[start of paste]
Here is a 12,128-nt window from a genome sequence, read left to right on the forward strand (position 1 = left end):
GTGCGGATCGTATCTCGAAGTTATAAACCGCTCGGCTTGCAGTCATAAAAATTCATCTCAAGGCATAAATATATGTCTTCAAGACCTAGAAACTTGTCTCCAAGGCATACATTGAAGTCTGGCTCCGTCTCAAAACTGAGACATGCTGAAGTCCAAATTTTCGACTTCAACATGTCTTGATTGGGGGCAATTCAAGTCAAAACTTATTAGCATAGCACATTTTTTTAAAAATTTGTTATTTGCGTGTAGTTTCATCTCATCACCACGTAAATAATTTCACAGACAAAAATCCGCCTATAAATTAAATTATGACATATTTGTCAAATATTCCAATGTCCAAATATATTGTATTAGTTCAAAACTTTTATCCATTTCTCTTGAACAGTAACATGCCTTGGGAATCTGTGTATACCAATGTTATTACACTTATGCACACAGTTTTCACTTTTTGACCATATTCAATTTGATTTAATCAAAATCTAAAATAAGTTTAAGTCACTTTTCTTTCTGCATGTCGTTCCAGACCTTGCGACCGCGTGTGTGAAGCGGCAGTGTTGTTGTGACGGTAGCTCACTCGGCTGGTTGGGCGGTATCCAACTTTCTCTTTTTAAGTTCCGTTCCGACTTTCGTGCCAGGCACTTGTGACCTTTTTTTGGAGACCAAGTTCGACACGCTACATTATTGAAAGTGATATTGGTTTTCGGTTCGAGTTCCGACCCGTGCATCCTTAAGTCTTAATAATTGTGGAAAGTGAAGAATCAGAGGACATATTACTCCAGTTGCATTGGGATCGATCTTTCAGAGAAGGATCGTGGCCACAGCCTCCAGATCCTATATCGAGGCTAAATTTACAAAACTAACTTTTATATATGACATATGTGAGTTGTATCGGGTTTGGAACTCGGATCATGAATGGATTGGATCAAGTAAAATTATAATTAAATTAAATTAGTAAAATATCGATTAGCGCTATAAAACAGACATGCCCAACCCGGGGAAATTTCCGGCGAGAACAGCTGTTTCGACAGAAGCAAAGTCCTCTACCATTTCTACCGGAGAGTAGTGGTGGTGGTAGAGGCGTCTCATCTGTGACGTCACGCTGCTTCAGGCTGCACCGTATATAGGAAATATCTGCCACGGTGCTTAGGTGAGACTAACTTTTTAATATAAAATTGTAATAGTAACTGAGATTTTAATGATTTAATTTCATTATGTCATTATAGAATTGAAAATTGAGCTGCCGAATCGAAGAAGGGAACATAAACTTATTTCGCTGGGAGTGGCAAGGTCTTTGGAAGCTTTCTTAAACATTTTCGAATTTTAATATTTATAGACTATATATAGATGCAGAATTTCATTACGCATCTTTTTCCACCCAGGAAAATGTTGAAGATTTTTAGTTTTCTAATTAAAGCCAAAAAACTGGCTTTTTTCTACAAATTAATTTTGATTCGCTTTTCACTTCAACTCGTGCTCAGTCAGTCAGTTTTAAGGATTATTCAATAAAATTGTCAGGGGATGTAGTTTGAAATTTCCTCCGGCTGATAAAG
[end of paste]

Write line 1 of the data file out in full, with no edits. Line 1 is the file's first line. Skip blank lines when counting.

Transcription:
Here is a 12,128-nt window from a genome sequence, read left to right on the forward strand (position 1 = left end):